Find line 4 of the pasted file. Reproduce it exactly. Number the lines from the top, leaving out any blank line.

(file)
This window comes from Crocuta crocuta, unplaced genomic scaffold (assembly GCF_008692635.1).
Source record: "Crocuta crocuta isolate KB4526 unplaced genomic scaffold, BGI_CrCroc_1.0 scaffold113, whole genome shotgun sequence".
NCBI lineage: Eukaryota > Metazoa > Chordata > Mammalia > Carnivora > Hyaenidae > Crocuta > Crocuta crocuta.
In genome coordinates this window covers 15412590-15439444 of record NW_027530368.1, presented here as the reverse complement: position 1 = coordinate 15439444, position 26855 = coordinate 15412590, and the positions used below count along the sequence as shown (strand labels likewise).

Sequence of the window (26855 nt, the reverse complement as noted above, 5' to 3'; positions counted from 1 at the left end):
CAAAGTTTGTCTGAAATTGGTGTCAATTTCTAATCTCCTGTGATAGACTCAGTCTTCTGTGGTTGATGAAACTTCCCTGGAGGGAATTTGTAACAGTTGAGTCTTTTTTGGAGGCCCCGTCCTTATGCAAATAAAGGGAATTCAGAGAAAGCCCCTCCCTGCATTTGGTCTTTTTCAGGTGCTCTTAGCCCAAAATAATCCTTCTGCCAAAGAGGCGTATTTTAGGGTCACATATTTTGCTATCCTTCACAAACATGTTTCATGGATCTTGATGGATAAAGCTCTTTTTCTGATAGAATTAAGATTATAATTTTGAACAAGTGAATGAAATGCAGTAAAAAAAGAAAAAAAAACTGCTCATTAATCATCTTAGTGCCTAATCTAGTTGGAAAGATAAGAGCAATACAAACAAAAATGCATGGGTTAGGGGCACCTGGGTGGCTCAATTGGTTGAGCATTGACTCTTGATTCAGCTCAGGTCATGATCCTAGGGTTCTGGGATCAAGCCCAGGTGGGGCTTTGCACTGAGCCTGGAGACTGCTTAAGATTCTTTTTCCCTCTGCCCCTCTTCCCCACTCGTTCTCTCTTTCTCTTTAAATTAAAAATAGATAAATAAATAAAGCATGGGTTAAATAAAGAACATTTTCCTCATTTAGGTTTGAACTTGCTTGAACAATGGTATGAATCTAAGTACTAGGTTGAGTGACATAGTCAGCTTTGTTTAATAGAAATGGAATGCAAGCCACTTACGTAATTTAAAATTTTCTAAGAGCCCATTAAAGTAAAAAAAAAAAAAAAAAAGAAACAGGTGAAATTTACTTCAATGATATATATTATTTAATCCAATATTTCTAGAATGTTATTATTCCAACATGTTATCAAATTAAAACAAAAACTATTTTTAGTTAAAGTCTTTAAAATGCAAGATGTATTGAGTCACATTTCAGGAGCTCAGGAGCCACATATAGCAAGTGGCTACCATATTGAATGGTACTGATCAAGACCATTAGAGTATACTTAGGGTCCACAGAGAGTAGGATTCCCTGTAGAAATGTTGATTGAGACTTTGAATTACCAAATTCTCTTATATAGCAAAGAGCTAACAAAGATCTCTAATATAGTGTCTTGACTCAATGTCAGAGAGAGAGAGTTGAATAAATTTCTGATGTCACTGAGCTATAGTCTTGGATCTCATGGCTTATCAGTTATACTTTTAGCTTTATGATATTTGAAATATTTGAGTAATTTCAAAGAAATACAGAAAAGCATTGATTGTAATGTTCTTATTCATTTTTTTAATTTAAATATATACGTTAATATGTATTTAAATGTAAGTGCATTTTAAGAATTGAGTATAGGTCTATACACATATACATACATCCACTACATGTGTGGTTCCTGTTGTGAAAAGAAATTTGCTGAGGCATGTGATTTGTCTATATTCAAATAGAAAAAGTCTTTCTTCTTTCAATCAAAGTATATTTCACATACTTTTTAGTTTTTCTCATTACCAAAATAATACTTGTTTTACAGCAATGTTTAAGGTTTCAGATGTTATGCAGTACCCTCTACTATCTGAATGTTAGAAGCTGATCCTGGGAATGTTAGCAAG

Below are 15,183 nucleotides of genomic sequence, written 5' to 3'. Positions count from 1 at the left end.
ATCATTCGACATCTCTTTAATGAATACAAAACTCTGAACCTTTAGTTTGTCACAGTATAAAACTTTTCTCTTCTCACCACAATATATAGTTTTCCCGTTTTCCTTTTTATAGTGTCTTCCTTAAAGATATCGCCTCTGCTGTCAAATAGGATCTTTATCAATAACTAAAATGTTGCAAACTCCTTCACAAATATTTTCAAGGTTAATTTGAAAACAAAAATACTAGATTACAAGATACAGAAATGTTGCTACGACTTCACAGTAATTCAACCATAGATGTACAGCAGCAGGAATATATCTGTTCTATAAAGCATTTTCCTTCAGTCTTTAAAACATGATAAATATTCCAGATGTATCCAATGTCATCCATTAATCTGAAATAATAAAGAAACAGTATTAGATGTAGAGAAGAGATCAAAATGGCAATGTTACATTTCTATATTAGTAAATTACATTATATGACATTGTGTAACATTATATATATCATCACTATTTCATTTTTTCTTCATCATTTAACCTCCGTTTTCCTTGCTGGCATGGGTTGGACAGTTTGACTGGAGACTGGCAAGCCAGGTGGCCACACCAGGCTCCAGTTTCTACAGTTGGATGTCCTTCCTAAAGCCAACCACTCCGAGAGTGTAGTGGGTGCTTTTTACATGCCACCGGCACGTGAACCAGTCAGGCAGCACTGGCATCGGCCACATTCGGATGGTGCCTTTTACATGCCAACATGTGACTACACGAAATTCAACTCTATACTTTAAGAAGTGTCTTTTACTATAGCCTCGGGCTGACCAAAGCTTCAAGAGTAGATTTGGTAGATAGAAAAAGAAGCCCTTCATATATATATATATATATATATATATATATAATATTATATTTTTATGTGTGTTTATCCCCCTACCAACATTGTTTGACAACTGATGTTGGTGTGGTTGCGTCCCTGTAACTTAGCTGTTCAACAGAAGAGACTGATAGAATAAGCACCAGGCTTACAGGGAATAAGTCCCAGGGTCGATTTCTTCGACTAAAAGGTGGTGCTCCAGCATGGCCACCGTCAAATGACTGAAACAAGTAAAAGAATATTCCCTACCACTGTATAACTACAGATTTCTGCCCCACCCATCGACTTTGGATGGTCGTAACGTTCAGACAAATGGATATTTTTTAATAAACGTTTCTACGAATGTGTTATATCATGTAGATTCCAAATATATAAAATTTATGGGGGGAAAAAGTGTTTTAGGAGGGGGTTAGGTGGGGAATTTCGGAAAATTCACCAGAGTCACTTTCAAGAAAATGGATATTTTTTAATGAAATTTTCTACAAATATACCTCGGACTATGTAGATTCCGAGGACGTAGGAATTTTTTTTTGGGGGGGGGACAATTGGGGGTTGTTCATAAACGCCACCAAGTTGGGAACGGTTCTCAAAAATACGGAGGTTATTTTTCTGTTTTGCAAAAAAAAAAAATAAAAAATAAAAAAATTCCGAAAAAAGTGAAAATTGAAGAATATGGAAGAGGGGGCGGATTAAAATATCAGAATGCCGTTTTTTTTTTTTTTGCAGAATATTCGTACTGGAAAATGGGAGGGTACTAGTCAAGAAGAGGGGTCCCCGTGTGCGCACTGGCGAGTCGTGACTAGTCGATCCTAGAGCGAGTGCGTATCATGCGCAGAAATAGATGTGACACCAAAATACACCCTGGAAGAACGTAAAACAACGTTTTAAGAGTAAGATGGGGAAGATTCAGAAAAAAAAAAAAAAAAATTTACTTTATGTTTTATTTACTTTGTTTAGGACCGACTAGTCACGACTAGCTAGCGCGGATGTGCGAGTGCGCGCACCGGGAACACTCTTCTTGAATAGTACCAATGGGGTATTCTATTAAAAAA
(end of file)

In genome coordinates this window covers 15412590-15439444 of record NW_027530368.1, presented here as the reverse complement: position 1 = coordinate 15439444, position 26855 = coordinate 15412590, and the positions used below count along the sequence as shown (strand labels likewise).